I like to be prepared for whatever I do. “Anything that’s worth doing is worth doing right,” is my motto. But there are often times when, frankly, I don’t think I’ve got what it takes. I see a need. I recognize what should be done. And I may even feel God nudging me to do something about it, but I just don’t feel qualified. Surely God will bring along a ringer to bail me out, I assure myself. Sometimes, that’s the voice of wisdom speaking. The reality is that we can’t do everything, neither should we. But other times, I’m convinced that it’s pride making me shrink back from opportunities to serve in weakness. Reading in the book of Exodus recently, has made me realize that I’m not the only one who does that. Rereading a familiar passage has challenged the way I see opportunities and God’s working in my life.
Most people are familiar with the story of Israel’s exodus from Egypt. God appears to Moses in the burning bush and calls him to go to Pharaoh and command him to let God’s people go. Moses brings up a number of fears that he has and God patiently answers each one. Finally, he offers God what he believes is a deal breaker when he says, “Oh, my Lord, I am not eloquent, either in the past or since you have spoken to your servant, but I am slow of speech and of tongue” (Exodus 4:10). We don’t know whether Moses actually stuttered or was just really bad at putting words together. He literally says that his mouth and tongue are heavy – and not in a good way.
I knew this part of the story. And I thought I knew God’s response to Moses. He asked Moses, “Who has made man’s mouth?” I thought what that meant was, ‘Look Moses, I made your mouth, so I can make you a great speaker if I want to.’ Rereading the passage recently, I realized that’s not what it means at all. That can’t be what it means because the next question God asks him is, “Who makes him mute, or deaf, or seeing, or blind? Is it not I, the LORD?” The point isn’t so much that God makes us excel at everything, but that God is the One who gives us the limitations we have.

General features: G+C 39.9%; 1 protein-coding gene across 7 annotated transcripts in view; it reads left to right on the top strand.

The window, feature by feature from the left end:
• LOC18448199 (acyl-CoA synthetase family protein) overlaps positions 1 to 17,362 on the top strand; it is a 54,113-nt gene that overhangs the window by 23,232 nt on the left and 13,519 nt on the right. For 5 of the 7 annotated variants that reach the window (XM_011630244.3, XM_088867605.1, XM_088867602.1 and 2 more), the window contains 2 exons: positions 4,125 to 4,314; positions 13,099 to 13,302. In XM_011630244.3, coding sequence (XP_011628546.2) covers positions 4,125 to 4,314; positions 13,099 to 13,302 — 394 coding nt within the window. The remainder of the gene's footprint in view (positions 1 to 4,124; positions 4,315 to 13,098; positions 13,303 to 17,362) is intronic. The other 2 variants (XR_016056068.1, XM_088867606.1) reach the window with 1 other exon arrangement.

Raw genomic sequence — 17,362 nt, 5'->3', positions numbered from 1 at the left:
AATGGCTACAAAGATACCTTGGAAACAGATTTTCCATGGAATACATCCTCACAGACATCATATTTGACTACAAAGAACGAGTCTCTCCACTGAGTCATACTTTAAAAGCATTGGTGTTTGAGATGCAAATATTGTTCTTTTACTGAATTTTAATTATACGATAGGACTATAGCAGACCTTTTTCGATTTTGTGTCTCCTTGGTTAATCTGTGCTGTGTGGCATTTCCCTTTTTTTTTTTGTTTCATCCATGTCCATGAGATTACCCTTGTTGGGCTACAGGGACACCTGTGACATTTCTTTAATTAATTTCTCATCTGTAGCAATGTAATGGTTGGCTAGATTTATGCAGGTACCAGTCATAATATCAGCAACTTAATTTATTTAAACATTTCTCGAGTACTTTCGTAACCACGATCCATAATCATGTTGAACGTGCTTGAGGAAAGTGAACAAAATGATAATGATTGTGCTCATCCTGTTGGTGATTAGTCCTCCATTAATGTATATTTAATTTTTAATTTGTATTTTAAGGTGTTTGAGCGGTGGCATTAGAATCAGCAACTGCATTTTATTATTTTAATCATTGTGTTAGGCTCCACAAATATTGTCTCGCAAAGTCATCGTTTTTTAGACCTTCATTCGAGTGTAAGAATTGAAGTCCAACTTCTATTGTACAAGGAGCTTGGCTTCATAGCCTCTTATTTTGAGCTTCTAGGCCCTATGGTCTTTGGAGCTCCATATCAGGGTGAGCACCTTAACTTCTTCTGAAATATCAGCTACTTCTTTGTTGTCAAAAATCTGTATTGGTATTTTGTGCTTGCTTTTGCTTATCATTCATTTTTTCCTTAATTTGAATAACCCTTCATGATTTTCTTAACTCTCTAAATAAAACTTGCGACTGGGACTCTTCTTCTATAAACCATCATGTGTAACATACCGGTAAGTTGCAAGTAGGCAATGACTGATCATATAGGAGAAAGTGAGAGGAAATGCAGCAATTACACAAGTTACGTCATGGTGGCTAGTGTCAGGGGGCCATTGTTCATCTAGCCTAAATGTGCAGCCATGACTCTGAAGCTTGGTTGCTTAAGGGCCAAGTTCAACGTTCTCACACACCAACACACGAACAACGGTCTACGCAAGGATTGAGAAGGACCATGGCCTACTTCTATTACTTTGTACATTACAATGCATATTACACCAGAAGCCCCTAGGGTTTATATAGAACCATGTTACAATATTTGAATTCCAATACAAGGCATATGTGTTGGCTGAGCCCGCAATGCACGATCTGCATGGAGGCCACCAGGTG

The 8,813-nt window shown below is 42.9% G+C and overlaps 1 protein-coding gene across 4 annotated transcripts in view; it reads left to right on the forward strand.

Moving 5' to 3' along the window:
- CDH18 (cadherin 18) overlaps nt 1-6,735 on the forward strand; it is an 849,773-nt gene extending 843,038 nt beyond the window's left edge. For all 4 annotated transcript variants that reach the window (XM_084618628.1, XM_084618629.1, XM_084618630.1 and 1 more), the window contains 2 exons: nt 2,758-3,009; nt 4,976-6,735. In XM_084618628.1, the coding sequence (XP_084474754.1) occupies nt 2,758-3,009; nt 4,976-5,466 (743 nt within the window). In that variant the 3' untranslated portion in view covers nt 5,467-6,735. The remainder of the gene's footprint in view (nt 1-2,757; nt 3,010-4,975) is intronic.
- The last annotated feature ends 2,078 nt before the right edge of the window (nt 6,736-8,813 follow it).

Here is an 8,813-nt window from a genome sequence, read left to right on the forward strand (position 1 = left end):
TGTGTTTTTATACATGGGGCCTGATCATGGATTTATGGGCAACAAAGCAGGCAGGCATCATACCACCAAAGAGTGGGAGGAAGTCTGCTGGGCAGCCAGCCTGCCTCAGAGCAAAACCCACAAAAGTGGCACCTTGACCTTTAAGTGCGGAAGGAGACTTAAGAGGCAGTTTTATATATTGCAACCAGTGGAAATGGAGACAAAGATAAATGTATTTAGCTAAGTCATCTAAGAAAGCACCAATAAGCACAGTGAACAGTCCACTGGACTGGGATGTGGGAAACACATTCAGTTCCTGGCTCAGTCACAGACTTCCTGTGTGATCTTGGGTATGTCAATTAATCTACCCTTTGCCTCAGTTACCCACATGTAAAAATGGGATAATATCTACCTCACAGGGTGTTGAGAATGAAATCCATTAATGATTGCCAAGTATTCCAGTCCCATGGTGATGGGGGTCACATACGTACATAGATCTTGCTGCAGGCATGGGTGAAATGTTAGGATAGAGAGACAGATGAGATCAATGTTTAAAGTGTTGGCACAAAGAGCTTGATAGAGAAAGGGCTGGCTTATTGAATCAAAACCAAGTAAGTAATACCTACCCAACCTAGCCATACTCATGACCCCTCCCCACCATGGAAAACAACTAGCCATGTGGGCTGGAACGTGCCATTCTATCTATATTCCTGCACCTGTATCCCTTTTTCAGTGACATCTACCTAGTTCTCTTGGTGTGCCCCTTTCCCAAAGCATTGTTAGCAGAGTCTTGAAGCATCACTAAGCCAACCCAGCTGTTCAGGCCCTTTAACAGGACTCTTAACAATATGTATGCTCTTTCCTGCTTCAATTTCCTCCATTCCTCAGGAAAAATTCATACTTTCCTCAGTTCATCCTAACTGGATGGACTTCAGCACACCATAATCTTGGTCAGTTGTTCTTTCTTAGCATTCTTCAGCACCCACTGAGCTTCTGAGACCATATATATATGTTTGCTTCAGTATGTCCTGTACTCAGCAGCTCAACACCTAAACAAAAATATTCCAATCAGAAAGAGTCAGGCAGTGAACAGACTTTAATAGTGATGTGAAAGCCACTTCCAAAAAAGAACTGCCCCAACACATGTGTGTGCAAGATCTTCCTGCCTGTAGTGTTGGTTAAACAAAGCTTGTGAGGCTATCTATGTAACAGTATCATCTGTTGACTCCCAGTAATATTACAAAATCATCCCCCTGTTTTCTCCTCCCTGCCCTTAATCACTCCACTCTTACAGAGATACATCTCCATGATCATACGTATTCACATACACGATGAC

God had deliberately chosen Moses for the task that he called him to. Given Moses’ elite training among Egyptian royalty, it would have been easy for him to have been self-reliant. He might have been self-confident and figured he could barge into Pharaoh’s court on the basis of his abilities and credentials. This surely would have been a recipe for painful failure. And so God gave Moses a heavy tongue. He struggled as a speaker and he was tempted to take that as a sign that this was an opportunity he should pass on. But anytime you find yourself disagreeing with God, it shouldn’t take too long before you realize who’s in the wrong.
I’m coming to realize that weakness is a safe place for me. God wants me scared skinny so I depend on Him and trust in His power not my own. He wants me to step out and trust Him with the opportunities that He brings with the sense of, ‘Unless God bails me out of this, I’m sunk!’ God loves our helpless dependence on Him.
Joni Eareckson Tada has been a quadriplegic since her diving accident as a teen. She speaks and writes extensively and in one of her books she pictures a conversation with Jesus about her wheelchair. She writes, “The weaker I was in that thing, the harder I leaned on you. And the harder I leaned on you, the stronger I discovered you to be. It never would have happened had you not given me the bruising of the blessing of that wheelchair.” She’s honest in describing the reality of her suffering in the “bruising” of her wheelchair, but she’s come to see it as a blessing.
I don’t know where you feel your limitations today. Or where you’re tempted to say ‘No’ to God because of your perceived lack of qualifications, but I do know that God’s grace is sufficient for us and His “power is made perfect in weakness” (2 Corinthians 12:9). The God who gives us our limitations knows exactly what He’s doing.
In awe of Him,